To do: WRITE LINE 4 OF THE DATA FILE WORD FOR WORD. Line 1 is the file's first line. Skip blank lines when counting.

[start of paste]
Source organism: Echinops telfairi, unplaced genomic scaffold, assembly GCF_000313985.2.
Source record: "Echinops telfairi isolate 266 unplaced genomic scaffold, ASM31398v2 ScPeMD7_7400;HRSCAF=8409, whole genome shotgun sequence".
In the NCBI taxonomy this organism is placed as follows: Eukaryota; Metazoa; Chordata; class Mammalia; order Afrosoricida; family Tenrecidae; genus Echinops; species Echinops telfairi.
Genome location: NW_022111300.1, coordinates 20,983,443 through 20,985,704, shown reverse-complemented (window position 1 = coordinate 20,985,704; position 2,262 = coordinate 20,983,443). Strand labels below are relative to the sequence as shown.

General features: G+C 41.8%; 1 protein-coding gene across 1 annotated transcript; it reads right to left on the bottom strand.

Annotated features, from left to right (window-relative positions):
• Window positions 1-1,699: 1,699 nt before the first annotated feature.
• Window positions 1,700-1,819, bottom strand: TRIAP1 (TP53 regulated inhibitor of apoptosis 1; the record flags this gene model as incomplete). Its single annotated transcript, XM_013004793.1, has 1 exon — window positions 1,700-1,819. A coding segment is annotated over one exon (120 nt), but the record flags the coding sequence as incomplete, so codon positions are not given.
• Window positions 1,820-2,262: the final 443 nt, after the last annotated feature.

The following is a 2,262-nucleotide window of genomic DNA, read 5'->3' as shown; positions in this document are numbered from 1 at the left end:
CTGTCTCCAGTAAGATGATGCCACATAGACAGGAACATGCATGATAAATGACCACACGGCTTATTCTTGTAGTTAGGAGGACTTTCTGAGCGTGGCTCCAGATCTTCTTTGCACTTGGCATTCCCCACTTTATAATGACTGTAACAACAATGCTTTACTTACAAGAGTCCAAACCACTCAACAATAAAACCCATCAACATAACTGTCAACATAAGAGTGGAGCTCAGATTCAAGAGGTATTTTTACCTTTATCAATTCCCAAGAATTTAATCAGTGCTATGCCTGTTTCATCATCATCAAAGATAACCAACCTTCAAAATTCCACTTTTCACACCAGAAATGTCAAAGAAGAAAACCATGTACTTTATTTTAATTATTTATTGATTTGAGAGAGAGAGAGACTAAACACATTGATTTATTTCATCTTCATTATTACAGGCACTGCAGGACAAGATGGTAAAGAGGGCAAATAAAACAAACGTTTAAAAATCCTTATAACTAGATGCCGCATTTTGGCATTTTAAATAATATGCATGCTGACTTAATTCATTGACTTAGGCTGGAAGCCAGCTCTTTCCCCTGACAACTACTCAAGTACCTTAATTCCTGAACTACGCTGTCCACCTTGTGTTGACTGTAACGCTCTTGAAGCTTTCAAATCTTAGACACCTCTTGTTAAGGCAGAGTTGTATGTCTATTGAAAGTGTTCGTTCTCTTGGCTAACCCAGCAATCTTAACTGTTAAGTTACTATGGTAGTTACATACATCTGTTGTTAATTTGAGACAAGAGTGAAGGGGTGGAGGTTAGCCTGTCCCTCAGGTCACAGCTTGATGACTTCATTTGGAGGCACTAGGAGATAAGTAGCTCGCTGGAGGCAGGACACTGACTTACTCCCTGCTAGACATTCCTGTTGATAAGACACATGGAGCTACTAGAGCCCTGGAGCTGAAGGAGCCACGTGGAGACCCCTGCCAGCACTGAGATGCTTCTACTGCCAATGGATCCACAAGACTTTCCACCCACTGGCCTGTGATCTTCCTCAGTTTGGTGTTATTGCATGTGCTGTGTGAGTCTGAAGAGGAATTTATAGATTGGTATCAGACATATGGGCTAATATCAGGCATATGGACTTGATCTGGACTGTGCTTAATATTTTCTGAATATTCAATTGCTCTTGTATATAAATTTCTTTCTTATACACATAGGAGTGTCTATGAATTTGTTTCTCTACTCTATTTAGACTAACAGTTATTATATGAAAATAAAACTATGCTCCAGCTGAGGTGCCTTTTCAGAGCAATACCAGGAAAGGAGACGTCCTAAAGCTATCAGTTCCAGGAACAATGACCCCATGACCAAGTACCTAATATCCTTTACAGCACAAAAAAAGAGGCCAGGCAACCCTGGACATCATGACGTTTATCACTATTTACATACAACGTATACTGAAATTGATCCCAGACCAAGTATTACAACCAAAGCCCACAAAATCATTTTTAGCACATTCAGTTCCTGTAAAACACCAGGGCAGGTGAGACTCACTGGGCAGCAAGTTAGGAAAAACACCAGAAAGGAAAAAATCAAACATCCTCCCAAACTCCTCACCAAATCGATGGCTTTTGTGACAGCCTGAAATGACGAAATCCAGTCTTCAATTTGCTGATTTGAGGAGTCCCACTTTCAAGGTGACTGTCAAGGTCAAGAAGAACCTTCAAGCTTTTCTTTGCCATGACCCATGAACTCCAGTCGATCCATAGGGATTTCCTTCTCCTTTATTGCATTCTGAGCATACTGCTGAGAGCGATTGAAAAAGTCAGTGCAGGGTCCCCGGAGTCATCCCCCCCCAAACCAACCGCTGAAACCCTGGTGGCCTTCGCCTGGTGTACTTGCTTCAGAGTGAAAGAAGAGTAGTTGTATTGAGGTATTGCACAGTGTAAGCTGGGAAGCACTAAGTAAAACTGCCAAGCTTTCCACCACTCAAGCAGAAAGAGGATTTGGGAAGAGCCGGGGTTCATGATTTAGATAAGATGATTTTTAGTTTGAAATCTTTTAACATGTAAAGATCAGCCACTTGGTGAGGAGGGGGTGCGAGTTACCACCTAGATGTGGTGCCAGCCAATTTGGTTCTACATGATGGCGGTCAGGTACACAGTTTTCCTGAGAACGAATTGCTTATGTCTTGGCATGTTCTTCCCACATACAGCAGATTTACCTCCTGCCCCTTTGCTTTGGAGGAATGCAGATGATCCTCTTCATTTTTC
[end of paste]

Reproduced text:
Genome location: NW_022111300.1, coordinates 20,983,443 through 20,985,704, shown reverse-complemented (window position 1 = coordinate 20,985,704; position 2,262 = coordinate 20,983,443). Strand labels below are relative to the sequence as shown.